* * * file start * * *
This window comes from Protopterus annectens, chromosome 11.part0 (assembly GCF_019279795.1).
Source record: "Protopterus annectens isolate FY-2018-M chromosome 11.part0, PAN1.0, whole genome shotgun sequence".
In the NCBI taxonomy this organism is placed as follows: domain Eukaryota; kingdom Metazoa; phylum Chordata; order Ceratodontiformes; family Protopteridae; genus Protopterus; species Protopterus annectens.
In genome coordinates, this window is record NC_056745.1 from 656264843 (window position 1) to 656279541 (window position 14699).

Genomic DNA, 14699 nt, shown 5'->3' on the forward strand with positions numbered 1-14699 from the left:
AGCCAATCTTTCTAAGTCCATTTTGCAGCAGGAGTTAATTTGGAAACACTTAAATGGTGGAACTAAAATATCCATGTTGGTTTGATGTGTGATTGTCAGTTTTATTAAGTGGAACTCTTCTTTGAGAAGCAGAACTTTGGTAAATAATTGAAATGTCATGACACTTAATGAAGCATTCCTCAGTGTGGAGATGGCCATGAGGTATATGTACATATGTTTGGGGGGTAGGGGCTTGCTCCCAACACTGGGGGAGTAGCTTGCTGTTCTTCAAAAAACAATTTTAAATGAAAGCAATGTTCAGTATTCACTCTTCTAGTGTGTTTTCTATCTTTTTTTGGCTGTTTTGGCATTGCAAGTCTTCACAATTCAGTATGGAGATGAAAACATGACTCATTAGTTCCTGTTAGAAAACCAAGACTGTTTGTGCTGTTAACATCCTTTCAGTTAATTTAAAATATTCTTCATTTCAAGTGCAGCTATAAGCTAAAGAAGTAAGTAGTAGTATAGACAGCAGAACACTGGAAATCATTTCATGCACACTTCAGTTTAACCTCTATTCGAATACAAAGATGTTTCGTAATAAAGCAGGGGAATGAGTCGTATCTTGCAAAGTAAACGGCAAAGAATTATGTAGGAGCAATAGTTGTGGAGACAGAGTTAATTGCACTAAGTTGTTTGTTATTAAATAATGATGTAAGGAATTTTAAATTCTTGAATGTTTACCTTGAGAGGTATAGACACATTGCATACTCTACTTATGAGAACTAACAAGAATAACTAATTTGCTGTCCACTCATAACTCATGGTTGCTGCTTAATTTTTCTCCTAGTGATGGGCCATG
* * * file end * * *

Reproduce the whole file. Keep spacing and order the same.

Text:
This window comes from Protopterus annectens, chromosome 11.part0 (assembly GCF_019279795.1).
Source record: "Protopterus annectens isolate FY-2018-M chromosome 11.part0, PAN1.0, whole genome shotgun sequence".
In the NCBI taxonomy this organism is placed as follows: domain Eukaryota; kingdom Metazoa; phylum Chordata; order Ceratodontiformes; family Protopteridae; genus Protopterus; species Protopterus annectens.
In genome coordinates, this window is record NC_056745.1 from 656264843 (window position 1) to 656279541 (window position 14699).

Genomic DNA, 14699 nt, shown 5'->3' on the forward strand with positions numbered 1-14699 from the left:
AGCCAATCTTTCTAAGTCCATTTTGCAGCAGGAGTTAATTTGGAAACACTTAAATGGTGGAACTAAAATATCCATGTTGGTTTGATGTGTGATTGTCAGTTTTATTAAGTGGAACTCTTCTTTGAGAAGCAGAACTTTGGTAAATAATTGAAATGTCATGACACTTAATGAAGCATTCCTCAGTGTGGAGATGGCCATGAGGTATATGTACATATGTTTGGGGGGTAGGGGCTTGCTCCCAACACTGGGGGAGTAGCTTGCTGTTCTTCAAAAAACAATTTTAAATGAAAGCAATGTTCAGTATTCACTCTTCTAGTGTGTTTTCTATCTTTTTTTGGCTGTTTTGGCATTGCAAGTCTTCACAATTCAGTATGGAGATGAAAACATGACTCATTAGTTCCTGTTAGAAAACCAAGACTGTTTGTGCTGTTAACATCCTTTCAGTTAATTTAAAATATTCTTCATTTCAAGTGCAGCTATAAGCTAAAGAAGTAAGTAGTAGTATAGACAGCAGAACACTGGAAATCATTTCATGCACACTTCAGTTTAACCTCTATTCGAATACAAAGATGTTTCGTAATAAAGCAGGGGAATGAGTCGTATCTTGCAAAGTAAACGGCAAAGAATTATGTAGGAGCAATAGTTGTGGAGACAGAGTTAATTGCACTAAGTTGTTTGTTATTAAATAATGATGTAAGGAATTTTAAATTCTTGAATGTTTACCTTGAGAGGTATAGACACATTGCATACTCTACTTATGAGAACTAACAAGAATAACTAATTTGCTGTCCACTCATAACTCATGGTTGCTGCTTAATTTTTCTCCTAGTGATGGGCCATG